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    Thanks. I agree with your assessment. I have seen a couple of signals that have a progressive line of amber LEDS that light up in sequence - those seem like a good idea. There was also a line of cycling gloves that someone was trying to get funded, which activated rear-facing LEDs when the rider's arm position changed - a good idea, but 'way too clunky, I think. I notice drivers seeing my headlight fine, and mostly responding in kind. But sitting in a left hand turning lane, it would be nice to have something blinking to indicate a turn, I think. These days, I see SO many distracted drivers, that it kind of makes me wonder how anyone can feel truly "safe" - and I grew up riding in NYC - never had a problem there. Just yesterday, 20 feet in fornt of me (I was in kind of a parking/breakdown lane on the far right) a driver in a big SUV plowed into a stack of 2 cars sitting waiting to make a left turn, as she obviously wasn't paying attention at all.

    I also do a shoulder check before proceeding, but somehow I think I need to do more.

  4. #4
    since 4/10/2009
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    I just don't have confidence that any of that stuff is going to make any more of a difference. I think generally making yourself more visible and noticeable is far more important than anything that blinks indicating a turn.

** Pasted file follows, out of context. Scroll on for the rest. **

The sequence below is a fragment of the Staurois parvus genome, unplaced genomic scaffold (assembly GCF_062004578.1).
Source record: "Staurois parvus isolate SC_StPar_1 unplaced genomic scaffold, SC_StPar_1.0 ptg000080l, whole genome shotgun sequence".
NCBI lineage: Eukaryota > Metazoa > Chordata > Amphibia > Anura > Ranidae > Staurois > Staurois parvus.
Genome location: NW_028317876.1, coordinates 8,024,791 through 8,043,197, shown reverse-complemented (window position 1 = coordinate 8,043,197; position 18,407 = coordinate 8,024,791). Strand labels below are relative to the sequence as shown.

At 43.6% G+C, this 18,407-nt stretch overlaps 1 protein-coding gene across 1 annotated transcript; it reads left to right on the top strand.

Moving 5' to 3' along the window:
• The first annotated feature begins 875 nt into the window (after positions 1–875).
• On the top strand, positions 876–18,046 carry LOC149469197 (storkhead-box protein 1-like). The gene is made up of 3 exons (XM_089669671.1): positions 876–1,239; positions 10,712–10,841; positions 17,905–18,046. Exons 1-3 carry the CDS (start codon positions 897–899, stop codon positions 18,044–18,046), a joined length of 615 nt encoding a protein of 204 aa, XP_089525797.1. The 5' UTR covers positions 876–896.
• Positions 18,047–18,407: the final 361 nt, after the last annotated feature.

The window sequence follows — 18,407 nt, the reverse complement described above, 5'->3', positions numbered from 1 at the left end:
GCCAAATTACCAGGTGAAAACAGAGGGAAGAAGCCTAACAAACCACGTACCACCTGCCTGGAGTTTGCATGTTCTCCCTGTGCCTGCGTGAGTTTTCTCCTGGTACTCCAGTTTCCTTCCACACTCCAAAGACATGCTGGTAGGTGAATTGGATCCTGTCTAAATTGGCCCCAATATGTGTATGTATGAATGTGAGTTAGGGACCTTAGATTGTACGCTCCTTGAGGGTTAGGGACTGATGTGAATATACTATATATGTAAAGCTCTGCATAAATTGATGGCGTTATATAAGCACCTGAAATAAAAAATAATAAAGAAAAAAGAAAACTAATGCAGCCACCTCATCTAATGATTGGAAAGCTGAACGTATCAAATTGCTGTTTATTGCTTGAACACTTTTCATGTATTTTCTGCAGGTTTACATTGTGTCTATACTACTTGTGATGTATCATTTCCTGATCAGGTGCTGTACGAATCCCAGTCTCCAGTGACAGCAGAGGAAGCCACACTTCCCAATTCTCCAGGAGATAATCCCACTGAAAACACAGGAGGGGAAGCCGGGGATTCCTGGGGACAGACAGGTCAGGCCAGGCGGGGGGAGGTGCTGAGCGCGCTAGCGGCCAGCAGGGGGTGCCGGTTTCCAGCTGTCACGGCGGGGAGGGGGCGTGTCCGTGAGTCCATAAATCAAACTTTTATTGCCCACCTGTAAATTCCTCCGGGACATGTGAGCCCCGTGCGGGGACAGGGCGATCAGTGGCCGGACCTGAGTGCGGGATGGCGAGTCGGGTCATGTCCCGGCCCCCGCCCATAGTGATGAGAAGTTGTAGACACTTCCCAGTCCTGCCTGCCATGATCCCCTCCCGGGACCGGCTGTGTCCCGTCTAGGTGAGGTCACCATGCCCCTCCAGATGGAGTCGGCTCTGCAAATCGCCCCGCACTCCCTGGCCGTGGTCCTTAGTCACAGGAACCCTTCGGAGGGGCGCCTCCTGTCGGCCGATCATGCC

I recently moved to a city that intimidates the hell outta me from a bike commuting standpoint. Asheville, NC is not a very bike friendly place in general. Parts of the city are, but I technically live outside the city limits and the outskirts are far more intimidating. Part of it is a space issue. It's such a hilly city that anything that adds to the width of a road corridor becomes extremely expensive and adoption takes a long time, as such. Travel lanes are particularly narrow here in most places.

  5. #5
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    Here in Rochester, NY, when I was a poor student years ago, I had a trusty Peugeot AO-8 10-speed. When I used to take it out on the roads to go to the supermarket, f'rinstance, drivers would routinely throw their beer cans at me, come up behind me and lean on their horns, and even try to run me off the road for no reason at all. These days, there are a lot of bike lanes, and a lot of roads with sort of a parking/breakdown lane, which is generally unoccupied and good for cycling. People seem pretty observant and tolerant of cyclists, but drivers are SO much more distracted. Just this morning on an otherwise deserted suburban street, a guy in an SUV was backing out of his driveway, and didn't notice me at all. Texting - while in reverse, no less! Luckily, I had automatically checked to see if he was looking down (as opposed to out...) and when I saw that he wasn't paying attention, I just stopped and waited for him to look up when he shifted into drive. I don't think anything short of an air horn would've helped much...